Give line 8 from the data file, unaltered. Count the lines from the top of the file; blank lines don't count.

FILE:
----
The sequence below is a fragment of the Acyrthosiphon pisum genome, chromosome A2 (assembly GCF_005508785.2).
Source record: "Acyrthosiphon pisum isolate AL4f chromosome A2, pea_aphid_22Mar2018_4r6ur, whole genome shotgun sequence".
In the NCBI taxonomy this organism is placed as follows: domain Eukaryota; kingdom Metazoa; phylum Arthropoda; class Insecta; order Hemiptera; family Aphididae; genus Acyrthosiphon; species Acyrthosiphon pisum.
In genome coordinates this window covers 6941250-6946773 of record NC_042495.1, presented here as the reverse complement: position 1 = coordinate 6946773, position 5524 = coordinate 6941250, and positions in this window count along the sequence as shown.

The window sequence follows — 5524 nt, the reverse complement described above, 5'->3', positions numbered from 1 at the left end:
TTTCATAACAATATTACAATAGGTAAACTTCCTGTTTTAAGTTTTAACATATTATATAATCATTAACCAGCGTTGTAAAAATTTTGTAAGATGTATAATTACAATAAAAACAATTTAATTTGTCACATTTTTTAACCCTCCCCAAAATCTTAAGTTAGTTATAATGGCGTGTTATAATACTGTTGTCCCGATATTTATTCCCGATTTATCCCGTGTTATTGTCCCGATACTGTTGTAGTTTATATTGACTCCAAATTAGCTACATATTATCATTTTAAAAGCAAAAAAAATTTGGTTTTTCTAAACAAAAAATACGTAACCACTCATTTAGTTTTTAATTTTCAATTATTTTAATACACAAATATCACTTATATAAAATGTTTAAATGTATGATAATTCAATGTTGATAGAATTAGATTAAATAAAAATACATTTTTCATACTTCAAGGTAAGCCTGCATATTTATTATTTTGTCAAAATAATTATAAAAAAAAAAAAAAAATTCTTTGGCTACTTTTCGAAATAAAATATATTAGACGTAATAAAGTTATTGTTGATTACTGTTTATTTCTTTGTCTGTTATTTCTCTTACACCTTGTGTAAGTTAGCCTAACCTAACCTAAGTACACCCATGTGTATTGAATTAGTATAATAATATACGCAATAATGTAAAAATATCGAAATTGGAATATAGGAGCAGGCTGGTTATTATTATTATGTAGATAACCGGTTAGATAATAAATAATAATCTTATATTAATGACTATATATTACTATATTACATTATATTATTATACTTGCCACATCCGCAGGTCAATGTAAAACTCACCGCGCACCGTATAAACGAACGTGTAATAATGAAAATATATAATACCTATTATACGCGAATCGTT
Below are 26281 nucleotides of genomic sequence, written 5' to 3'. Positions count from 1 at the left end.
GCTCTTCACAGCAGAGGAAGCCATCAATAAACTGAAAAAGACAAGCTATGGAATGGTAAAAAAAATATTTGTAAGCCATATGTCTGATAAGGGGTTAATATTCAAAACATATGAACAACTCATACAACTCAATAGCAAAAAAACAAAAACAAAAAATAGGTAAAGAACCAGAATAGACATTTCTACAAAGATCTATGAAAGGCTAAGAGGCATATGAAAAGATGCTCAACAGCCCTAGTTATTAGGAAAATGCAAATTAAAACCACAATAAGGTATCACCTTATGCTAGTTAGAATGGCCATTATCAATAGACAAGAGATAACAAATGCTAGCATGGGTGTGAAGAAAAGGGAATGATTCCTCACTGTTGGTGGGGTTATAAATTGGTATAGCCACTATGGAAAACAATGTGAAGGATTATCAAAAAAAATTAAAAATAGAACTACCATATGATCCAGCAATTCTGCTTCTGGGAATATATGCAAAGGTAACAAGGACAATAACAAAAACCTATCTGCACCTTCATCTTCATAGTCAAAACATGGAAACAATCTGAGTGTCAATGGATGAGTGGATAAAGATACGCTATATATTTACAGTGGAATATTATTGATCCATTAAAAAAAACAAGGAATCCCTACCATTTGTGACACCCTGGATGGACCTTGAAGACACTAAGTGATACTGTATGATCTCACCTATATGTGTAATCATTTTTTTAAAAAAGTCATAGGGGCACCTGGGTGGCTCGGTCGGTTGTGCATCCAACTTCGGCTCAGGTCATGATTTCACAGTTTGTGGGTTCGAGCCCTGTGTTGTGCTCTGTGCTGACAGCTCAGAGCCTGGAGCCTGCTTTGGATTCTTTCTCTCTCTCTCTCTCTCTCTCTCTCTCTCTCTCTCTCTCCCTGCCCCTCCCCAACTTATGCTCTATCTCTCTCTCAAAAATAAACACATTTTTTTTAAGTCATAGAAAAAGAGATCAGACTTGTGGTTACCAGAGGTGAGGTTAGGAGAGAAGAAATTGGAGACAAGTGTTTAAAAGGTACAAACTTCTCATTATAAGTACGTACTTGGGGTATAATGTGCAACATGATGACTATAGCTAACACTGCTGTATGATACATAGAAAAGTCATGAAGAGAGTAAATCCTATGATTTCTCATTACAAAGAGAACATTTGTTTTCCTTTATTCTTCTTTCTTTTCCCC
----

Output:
GCTCTTCACAGCAGAGGAAGCCATCAATAAACTGAAAAAGACAAGCTATGGAATGGTAAAAAAAATATTTGTAAGCCATATGTCTGATAAGGGGTTAATATTCAAAACATATGAACAACTCATACAACTCAATAGCAAAAAAACAAAAACAAAAAATAGGTAAAGAACCAGAATAGACATTTCTACAAAGATCTATGAAAGGCTAAGAGGCATATGAAAAGATGCTCAACAGCCCTAGTTATTAGGAAAATGCAAATTAAAACCACAATAAGGTATCACCTTATGCTAGTTAGAATGGCCATTATCAATAGACAAGAGATAACAAATGCTAGCATGGGTGTGAAGAAAAGGGAATGATTCCTCACTGTTGGTGGGGTTATAAATTGGTATAGCCACTATGGAAAACAATGTGAAGGATTATCAAAAAAAATTAAAAATAGAACTACCATATGATCCAGCAATTCTGCTTCTGGGAATATATGCAAAGGTAACAAGGACAATAACAAAAACCTATCTGCACCTTCATCTTCATAGTCAAAACATGGAAACAATCTGAGTGTCAATGGATGAGTGGATAAAGATACGCTATATATTTACAGTGGAATATTATTGATCCATTAAAAAAAACAAGGAATCCCTACCATTTGTGACACCCTGGATGGACCTTGAAGACACTAAGTGATACTGTATGATCTCACCTATATGTGTAATCATTTTTTTAAAAAAGTCATAGGGGCACCTGGGTGGCTCGGTCGGTTGTGCATCCAACTTCGGCTCAGGTCATGATTTCACAGTTTGTGGGTTCGAGCCCTGTGTTGTGCTCTGTGCTGACAGCTCAGAGCCTGGAGCCTGCTTTGGATTCTTTCTCTCTCTCTCTCTCTCTCTCTCTCTCTCTCTCTCTCTCCCTGCCCCTCCCCAACTTATGCTCTATCTCTCTCTCAAAAATAAACACATTTTTTTTAAGTCATAGAAAAAGAGATCAGACTTGTGGTTACCAGAGGTGAGGTTAGGAGAGAAGAAATTGGAGACAAGTGTTTAAAAGGTACAAACTTCTCATTATAAGTACGTACTTGGGGTATAATGTGCAACATGATGACTATAGCTAACACTGCTGTATGATACATAGAAAAGTCATGAAGAGAGTAAATCCTATGATTTCTCATTACAAAGAGAACATTTGTTTTCCTTTATTCTTCTTTCTTTTCCCC